By Derrick Lane

When comes to fighting symptoms of the flu, garlic has been one of the most go-to natural remedies around. Now more and more people are turning to it to even protect them from the new coronavirus. That, unfortunately, is making garlic prices go up.

Garlic is among the many commodities that have been affected by the coronavirus outbreak in China as it accounts for about 80 per cent of the world’s supply. Prices of the popular herb in the Indonesian capital have increased by nearly 70 per cent in the past one week amid concerns of a halt in shipments because of the virus outbreak.

China accounts for about 80 per cent of the world’s garlic supply, while Indonesia counts on the Asian country for 90 per cent of its imports. Concerns that coronavirus could lead to a halt in those shipments has spurred an almost 70 per cent surge in garlic prices in the capital Jakarta in just one week.

“Coronavirus has influenced market sentiment, causing sellers to abruptly lift prices,” said Abdullah Mansuri, head of the Indonesian Market Traders Association. “This occurred because we relied heavily on imports from a single country.”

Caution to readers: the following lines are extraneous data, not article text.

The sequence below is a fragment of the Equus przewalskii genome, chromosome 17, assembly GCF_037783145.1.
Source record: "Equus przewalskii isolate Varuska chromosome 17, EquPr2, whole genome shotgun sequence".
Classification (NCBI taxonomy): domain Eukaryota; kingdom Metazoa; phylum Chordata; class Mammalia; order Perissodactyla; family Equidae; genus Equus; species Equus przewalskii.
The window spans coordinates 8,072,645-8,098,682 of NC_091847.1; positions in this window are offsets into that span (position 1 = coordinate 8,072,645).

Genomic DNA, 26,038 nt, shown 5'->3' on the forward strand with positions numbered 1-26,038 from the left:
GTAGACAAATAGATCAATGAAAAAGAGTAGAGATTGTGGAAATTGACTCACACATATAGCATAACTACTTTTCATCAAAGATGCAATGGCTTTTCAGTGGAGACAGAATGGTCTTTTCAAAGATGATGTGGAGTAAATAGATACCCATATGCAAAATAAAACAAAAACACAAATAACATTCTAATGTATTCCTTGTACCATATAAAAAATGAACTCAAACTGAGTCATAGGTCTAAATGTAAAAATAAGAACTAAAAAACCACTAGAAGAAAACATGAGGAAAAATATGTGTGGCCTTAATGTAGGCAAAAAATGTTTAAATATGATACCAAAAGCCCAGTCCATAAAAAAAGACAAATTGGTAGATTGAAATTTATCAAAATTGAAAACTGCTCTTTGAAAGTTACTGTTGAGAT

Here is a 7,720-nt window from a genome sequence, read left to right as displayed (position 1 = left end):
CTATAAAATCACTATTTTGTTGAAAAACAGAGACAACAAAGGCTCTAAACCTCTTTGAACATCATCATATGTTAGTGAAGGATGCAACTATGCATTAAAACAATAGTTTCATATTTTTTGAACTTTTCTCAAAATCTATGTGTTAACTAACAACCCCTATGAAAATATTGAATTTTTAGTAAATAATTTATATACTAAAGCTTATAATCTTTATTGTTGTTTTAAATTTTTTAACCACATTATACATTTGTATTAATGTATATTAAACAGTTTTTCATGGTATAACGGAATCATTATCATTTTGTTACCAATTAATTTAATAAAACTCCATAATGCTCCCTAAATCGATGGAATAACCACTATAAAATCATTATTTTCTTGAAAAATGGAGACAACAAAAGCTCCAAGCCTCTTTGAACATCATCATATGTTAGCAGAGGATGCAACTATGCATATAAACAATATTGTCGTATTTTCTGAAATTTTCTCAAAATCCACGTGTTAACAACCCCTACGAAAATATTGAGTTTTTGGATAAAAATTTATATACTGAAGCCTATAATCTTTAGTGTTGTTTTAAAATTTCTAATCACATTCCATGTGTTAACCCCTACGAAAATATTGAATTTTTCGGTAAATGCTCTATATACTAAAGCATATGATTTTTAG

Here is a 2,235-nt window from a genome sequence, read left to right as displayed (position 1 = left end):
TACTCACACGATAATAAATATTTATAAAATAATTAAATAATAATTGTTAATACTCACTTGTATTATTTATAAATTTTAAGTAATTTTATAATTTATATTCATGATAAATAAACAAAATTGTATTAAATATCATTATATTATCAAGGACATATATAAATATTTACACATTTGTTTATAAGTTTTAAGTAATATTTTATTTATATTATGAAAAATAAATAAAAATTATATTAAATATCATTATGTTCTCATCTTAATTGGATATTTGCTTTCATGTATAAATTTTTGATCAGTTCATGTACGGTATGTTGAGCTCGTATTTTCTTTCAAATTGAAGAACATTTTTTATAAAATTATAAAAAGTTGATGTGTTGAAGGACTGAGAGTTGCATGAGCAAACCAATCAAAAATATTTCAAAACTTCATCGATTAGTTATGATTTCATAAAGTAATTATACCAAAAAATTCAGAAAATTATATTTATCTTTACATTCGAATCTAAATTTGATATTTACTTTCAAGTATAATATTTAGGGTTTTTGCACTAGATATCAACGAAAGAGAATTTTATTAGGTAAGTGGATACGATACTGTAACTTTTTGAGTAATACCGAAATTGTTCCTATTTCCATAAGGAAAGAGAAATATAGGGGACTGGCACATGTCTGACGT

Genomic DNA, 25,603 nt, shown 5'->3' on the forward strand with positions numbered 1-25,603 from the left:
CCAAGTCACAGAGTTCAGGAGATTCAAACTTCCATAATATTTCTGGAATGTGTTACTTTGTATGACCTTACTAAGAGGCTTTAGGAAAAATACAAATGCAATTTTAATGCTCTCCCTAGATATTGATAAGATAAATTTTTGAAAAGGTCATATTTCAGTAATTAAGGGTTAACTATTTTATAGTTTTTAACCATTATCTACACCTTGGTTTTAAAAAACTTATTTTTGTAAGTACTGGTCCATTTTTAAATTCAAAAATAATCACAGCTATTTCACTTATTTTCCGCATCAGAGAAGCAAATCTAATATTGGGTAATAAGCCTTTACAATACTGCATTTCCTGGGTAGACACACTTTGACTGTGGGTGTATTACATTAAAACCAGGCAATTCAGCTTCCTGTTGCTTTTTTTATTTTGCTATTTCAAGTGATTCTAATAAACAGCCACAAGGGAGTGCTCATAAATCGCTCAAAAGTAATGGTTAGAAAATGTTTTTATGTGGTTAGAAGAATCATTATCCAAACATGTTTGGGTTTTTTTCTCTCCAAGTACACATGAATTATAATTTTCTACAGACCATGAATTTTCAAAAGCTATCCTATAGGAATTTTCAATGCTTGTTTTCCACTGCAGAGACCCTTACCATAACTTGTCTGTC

Garlic is one of many commodities that have been rattled by the crisis in China as demand grows for everything from copper to jet fuel. And while garlic may not be high on the radar of the world’s financial markets, its use in Indonesian food is found in almost everything from sambal to nasi goreng relying on it. This directly results in inflation of garlic prices, like shallots and chili did last year.

Indonesia, the world’s top buyer, imports over 500,000 tons (453,590 tons) of garlic every year and is likely to be hit hardest by the potential supply risks from China. Retail prices have more than doubled in some markets to about 80,000 rupiah per kilogram (US$5,839 a ton) in the past weeks, said the Indonesian Market Traders Association.

Currently, near 30% of the U.S. garlic market is supplied by imports. From this amount, China constituted the largest supplier, accounting for 63% of total imports. In terms of domestic consumption, Chinese garlic holds a tangible share of 28% in the U.S market.

In 2018, nearly 100,000 tons of garlic were imported into the U.S.; jumping by 4.9% against the previous year. Overall, garlic imports continue to indicate remarkable growth.

As far as if it works against the coronavirus, garlic can actually boost your immune function.

Garlic contains compounds that help the immune system fight germs. Whole garlic contains a compound called alliin. When garlic is crushed or chewed, this compound turns into allicin (with a c), the main active ingredient in garlic.

These compounds have been shown to boost the disease-fighting response of some types of white blood cells in the body when they encounter viruses, such as the viruses that cause the common cold or flu.